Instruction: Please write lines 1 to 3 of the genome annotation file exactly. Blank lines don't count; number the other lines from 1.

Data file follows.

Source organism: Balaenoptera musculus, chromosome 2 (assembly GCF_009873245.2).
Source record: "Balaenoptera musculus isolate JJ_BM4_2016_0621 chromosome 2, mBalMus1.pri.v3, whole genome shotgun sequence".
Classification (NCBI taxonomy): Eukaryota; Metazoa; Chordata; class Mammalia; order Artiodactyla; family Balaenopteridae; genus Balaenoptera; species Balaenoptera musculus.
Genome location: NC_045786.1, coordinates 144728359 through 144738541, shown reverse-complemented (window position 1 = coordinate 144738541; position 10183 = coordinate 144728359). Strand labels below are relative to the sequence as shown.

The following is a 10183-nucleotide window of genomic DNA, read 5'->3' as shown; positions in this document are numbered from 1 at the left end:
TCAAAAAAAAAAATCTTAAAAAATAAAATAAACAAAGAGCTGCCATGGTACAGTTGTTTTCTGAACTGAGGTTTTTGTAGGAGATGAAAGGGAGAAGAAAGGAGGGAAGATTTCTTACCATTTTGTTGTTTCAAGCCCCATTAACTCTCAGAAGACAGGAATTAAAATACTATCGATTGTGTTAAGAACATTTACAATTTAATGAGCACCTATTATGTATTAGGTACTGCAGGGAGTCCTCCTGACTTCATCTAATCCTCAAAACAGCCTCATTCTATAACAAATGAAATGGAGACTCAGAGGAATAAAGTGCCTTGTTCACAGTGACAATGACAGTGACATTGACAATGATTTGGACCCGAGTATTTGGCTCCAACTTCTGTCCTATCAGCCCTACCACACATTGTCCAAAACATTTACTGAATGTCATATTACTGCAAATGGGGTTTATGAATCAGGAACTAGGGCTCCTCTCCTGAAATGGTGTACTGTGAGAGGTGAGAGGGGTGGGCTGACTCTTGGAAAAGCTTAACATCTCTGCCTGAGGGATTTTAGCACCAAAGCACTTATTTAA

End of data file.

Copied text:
Source organism: Balaenoptera musculus, chromosome 2 (assembly GCF_009873245.2).
Source record: "Balaenoptera musculus isolate JJ_BM4_2016_0621 chromosome 2, mBalMus1.pri.v3, whole genome shotgun sequence".
Classification (NCBI taxonomy): Eukaryota; Metazoa; Chordata; class Mammalia; order Artiodactyla; family Balaenopteridae; genus Balaenoptera; species Balaenoptera musculus.